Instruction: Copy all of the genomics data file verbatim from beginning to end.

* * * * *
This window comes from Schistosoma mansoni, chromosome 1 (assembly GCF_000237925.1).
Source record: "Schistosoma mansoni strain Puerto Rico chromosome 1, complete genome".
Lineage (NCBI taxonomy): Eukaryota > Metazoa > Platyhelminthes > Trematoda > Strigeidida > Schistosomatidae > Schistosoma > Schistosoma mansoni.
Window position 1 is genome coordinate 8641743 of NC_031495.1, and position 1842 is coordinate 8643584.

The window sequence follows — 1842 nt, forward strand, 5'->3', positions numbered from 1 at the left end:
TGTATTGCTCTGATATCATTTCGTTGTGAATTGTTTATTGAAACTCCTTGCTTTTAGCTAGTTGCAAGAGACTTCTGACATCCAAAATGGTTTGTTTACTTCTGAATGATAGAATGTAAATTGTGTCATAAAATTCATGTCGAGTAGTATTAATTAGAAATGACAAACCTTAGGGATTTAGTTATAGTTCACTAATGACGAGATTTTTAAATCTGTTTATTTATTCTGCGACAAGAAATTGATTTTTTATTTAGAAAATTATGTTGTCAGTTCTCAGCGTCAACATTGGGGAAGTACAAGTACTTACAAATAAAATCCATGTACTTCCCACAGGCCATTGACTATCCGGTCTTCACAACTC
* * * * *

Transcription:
This window comes from Schistosoma mansoni, chromosome 1 (assembly GCF_000237925.1).
Source record: "Schistosoma mansoni strain Puerto Rico chromosome 1, complete genome".
Lineage (NCBI taxonomy): Eukaryota > Metazoa > Platyhelminthes > Trematoda > Strigeidida > Schistosomatidae > Schistosoma > Schistosoma mansoni.
Window position 1 is genome coordinate 8641743 of NC_031495.1, and position 1842 is coordinate 8643584.

The window sequence follows — 1842 nt, forward strand, 5'->3', positions numbered from 1 at the left end:
TGTATTGCTCTGATATCATTTCGTTGTGAATTGTTTATTGAAACTCCTTGCTTTTAGCTAGTTGCAAGAGACTTCTGACATCCAAAATGGTTTGTTTACTTCTGAATGATAGAATGTAAATTGTGTCATAAAATTCATGTCGAGTAGTATTAATTAGAAATGACAAACCTTAGGGATTTAGTTATAGTTCACTAATGACGAGATTTTTAAATCTGTTTATTTATTCTGCGACAAGAAATTGATTTTTTATTTAGAAAATTATGTTGTCAGTTCTCAGCGTCAACATTGGGGAAGTACAAGTACTTACAAATAAAATCCATGTACTTCCCACAGGCCATTGACTATCCGGTCTTCACAACTC